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Successful removal of a telephone cable, a foreign body through the urethra into the bladder: a case report
© Trehan et al; licensee BioMed Central Ltd. 2007
Received: 04 July 2007
Accepted: 27 November 2007
Published: 27 November 2007
The variety of foreign bodies inserted into or externally attached to the genitourinary tract defies imagination and includes all types of objects. The frequency of such cases renders these an important addition to the diseases of the genitourinary organs. The most common motive associated with the insertion of foreign bodies into the genitourinary tract is sexual or erotic in nature. In adults this is commonly caused by the insertion of objects used for masturbation and is frequently associated with mental health disorders. We report a case of insertion of telephone cable wire into the urethra. Our case highlights the importance of good history, clinical examination, relevant radiological investigation and simple measures to solve the problem.
The variety of foreign bodies inserted into or externally attached to the genitourinary tract defies imagination and includes all types of objects[1–3, 5, 6]. The frequency of such cases renders these an important addition to the diseases of the genitourinary organs [1, 2]. The most common motive associated with the insertion of foreign bodies into the genitourinary tract is sexual or erotic in nature. In adults this is commonly caused by the insertion of objects used for masturbation and is frequently associated with mental health disorders .
The presence of a foreign body in the genitourinary tract represents a urologic challenge that often requires prompt intervention [1, 2, 4]. The most suitable method of removing any urethral foreign body depends on the size and mobility of the object in the genitourinary tract [1, 2, 4]. Numerous cases of intra-urethral foreign bodies of great variety and unusual nature have been reported [1–3, 5, 6]. Such foreign bodies are usually introduced for sexual stimulation and/or during an intoxicated or confused state. Resulting symptoms usually involve urinary frequency, dysuria, nocturia, hematuria, gross bleeding from the urethra, difficulty in voiding, or complete urinary retention[1, 2].
Once a good history has been taken, detecting and investigating a possible foreign body should be done by x-ray or ultrasonography[2, 8] or rarely by CT scan. Intravenous or retrograde urography may contribute additional information particularly in the case of a foreign body in the proximal genitourinary tract. Depending on the type of foreign body and its location, various methods of removal have been described, including meatotomy, cystoscopy, internal or external urethrotomy, suprapubic cystotomy, Fogarty catheterization, and injection of solvents. Endoscopic removal of these foreign bodies is often considered the treatment of choice. One may require grasping instruments including forceps, stone retrieval baskets, snares and other modified instruments. The most frequent complications of foreign bodies are urethritis, urethral tear with periurethral abscess and or fistula, haemorrhage, and urethral diverticuli . An early and immediate suitable treatment is recommended. It is suggested that a psychiatric evaluation should be recommended in order to discover any underlying mental health disorders, thus reducing the risk of recurrence.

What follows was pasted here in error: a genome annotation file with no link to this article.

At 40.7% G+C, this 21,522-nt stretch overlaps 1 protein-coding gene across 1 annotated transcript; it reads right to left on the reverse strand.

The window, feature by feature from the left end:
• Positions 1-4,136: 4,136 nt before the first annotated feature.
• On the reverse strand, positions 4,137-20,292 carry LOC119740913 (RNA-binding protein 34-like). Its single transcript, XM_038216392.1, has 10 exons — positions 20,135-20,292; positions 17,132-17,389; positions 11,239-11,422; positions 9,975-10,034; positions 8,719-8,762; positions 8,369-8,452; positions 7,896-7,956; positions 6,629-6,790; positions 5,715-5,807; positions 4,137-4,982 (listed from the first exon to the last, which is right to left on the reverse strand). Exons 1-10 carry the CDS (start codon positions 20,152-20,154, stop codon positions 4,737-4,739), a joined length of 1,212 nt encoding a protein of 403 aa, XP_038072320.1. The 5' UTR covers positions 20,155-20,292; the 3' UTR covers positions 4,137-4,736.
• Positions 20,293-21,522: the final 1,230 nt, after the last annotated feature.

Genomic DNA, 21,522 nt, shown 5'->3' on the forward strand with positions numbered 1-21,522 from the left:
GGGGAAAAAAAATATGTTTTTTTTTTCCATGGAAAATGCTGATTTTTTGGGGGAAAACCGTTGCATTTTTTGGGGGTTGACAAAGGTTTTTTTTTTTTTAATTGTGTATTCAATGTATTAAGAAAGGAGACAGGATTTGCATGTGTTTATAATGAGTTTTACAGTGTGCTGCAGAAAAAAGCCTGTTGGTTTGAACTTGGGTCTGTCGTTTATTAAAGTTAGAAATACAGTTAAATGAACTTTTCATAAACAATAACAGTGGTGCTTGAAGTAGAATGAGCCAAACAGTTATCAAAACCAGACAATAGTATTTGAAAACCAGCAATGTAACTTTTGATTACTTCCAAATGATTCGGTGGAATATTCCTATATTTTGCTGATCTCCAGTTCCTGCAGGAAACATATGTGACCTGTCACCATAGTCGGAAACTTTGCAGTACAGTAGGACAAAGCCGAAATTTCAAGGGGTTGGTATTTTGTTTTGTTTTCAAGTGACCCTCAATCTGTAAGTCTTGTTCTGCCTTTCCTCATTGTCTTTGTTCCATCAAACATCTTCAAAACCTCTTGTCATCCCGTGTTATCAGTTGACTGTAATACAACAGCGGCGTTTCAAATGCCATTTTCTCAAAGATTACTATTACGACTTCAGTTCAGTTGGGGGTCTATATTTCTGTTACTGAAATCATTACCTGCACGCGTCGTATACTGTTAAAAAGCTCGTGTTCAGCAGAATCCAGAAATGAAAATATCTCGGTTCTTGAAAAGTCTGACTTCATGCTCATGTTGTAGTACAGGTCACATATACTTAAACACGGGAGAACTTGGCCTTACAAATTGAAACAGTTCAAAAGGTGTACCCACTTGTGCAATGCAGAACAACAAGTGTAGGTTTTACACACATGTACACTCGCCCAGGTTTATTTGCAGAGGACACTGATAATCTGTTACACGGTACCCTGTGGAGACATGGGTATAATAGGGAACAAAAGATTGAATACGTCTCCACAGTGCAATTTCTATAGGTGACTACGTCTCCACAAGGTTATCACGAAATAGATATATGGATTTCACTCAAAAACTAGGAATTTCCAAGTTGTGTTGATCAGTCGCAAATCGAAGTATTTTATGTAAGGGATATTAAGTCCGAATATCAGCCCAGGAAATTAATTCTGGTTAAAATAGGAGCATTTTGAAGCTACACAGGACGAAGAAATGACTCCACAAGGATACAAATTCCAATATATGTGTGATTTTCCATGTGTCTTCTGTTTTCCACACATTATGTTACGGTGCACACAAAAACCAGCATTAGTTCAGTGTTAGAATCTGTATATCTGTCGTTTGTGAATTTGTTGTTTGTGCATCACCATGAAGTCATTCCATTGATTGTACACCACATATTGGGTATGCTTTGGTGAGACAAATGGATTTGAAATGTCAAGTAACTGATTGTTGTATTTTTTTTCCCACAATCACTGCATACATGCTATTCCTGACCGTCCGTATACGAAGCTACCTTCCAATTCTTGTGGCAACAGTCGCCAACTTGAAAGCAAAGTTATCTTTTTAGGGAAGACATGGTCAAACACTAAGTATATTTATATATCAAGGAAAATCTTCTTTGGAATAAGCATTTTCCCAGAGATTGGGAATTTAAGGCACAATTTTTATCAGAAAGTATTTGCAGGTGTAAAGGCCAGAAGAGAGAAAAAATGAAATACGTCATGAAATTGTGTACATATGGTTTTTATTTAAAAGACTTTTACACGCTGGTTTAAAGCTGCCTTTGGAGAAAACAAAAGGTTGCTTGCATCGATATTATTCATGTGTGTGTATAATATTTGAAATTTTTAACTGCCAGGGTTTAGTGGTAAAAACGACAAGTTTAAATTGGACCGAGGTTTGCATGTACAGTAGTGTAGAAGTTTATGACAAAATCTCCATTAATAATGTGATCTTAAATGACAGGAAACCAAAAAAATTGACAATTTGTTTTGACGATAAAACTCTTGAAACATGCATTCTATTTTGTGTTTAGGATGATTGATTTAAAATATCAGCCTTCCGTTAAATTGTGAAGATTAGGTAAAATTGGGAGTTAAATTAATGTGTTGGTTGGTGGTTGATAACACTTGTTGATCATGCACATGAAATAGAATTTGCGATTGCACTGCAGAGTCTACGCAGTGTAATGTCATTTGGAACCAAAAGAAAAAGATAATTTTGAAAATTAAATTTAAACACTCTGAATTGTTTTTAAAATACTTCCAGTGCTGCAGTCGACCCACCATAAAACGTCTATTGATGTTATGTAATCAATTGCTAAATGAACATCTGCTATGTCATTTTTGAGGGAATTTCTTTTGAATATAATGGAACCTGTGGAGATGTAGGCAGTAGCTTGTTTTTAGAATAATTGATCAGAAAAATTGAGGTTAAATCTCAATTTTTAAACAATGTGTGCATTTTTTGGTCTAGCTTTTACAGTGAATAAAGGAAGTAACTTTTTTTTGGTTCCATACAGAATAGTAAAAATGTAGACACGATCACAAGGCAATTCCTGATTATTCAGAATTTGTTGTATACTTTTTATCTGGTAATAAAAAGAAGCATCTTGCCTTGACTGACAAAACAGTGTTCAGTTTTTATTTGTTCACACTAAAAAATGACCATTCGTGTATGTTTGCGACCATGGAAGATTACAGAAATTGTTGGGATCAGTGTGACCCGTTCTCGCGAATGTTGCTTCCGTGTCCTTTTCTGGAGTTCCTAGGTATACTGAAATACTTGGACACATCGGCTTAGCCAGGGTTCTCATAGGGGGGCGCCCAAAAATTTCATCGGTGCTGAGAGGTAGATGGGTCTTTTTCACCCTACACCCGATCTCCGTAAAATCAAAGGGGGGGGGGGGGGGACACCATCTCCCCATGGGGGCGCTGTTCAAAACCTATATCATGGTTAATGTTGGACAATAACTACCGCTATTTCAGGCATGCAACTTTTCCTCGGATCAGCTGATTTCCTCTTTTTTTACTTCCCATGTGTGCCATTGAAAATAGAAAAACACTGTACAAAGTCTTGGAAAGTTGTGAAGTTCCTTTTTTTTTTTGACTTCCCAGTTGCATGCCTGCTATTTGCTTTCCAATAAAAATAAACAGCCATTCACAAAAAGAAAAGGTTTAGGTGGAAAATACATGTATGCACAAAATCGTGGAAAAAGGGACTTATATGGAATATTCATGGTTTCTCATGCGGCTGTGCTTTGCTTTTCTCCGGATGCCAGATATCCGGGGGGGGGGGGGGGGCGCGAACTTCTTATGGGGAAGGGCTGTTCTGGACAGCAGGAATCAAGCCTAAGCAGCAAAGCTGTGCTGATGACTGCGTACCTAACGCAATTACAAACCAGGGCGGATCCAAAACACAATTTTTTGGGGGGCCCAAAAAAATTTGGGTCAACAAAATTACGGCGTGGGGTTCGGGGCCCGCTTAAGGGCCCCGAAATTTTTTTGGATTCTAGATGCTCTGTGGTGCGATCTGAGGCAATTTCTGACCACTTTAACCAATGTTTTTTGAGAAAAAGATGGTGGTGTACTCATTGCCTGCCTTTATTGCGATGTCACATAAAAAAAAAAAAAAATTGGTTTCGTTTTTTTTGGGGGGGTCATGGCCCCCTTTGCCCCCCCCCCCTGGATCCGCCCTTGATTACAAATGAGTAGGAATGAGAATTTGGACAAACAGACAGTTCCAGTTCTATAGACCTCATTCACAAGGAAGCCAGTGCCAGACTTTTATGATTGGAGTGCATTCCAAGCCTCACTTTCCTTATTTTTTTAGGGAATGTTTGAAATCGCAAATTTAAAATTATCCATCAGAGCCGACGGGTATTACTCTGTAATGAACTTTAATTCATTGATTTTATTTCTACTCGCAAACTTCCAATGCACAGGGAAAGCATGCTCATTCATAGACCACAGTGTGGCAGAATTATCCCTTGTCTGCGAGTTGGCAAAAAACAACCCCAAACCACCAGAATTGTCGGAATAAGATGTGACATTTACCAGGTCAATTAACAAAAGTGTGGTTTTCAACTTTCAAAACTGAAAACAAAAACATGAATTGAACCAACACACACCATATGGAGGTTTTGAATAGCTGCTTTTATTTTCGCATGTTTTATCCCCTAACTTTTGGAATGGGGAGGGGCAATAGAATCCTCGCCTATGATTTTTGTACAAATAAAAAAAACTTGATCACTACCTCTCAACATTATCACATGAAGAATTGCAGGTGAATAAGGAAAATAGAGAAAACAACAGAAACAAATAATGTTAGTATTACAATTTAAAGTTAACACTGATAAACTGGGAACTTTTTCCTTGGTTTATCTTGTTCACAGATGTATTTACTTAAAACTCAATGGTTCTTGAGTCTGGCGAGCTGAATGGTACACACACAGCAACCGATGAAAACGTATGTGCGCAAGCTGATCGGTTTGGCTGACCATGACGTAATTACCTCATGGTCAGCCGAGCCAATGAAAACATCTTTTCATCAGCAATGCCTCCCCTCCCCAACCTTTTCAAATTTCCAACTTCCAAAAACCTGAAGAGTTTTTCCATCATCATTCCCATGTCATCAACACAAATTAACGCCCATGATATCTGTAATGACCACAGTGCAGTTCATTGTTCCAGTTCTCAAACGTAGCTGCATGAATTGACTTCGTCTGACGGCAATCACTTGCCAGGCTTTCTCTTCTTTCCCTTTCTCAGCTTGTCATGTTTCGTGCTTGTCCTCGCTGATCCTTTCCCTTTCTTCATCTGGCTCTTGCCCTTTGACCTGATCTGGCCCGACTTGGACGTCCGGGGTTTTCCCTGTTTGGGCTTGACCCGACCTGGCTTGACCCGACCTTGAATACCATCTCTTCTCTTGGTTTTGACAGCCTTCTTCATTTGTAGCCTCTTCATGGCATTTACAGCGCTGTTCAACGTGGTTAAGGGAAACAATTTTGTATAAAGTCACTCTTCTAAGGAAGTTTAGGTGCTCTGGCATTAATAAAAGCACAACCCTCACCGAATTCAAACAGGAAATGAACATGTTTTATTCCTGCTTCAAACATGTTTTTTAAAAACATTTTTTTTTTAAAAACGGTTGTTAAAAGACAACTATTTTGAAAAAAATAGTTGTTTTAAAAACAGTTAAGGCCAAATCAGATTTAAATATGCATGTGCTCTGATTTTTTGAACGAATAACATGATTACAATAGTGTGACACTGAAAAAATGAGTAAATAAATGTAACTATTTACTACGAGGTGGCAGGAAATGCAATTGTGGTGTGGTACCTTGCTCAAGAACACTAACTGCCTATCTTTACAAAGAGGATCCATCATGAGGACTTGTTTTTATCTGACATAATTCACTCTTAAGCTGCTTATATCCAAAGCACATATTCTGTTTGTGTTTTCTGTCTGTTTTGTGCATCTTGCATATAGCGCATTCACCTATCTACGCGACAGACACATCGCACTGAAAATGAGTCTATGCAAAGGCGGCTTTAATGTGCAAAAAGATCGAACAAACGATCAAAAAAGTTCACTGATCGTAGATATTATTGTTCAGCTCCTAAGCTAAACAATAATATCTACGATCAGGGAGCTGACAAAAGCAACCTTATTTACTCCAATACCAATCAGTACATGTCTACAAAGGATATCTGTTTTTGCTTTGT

Rahman et al reported their 17 years experience with self-inflicted male urethral foreign body insertion. In all 17 patients foreign bodies were palpable. The most common symptom was frequency with dysuria. A psychiatric disorder was the most important cause, followed by intoxication and erotic stimulation. All patients had diagnostic imaging. Plain radiographs were sufficient in 14 patients, ultrasonography and CT scan was required in 3 patients. Endoscopic retrieval was successful in all but one patient. They concluded that radiological evaluation is necessary to determine the exact size, location and number of foreign bodies.
Van Ophoven et al did an extensive search of the literature and revealed the results in a review article. They reviewed the literature published between 1755 and 1999. They concluded that the most common cause of foreign body insertion is sexual or erotic in nature. The most suitable method of removing a urethral foreign body depends on the size and mobility of the object. They suggested that when possible, endoscopic or minimally invasive techniques of removal should be used. In case of severe associated inflammation, surgical retrieval may be required.
In our case, with the help of X-ray we confirmed that although foreign body was inserted as far as the urinary bladder and knotted inside, it was smooth with no metal wires sticking out. We successfully removed the foreign body without the need for any surgical intervention.
Removal of foreign bodies of the urogenital system should follow rules of basic surgical practice. Underlying psychiatric illness may be present and a high index of suspicion is required in the management of such patients. A plain pelvic radiograph is recommended to fully delineate all foreign bodies present.
The patient's informed written consent has been obtained for publication of this manuscript.
No funding was received for the preparation of this case report.
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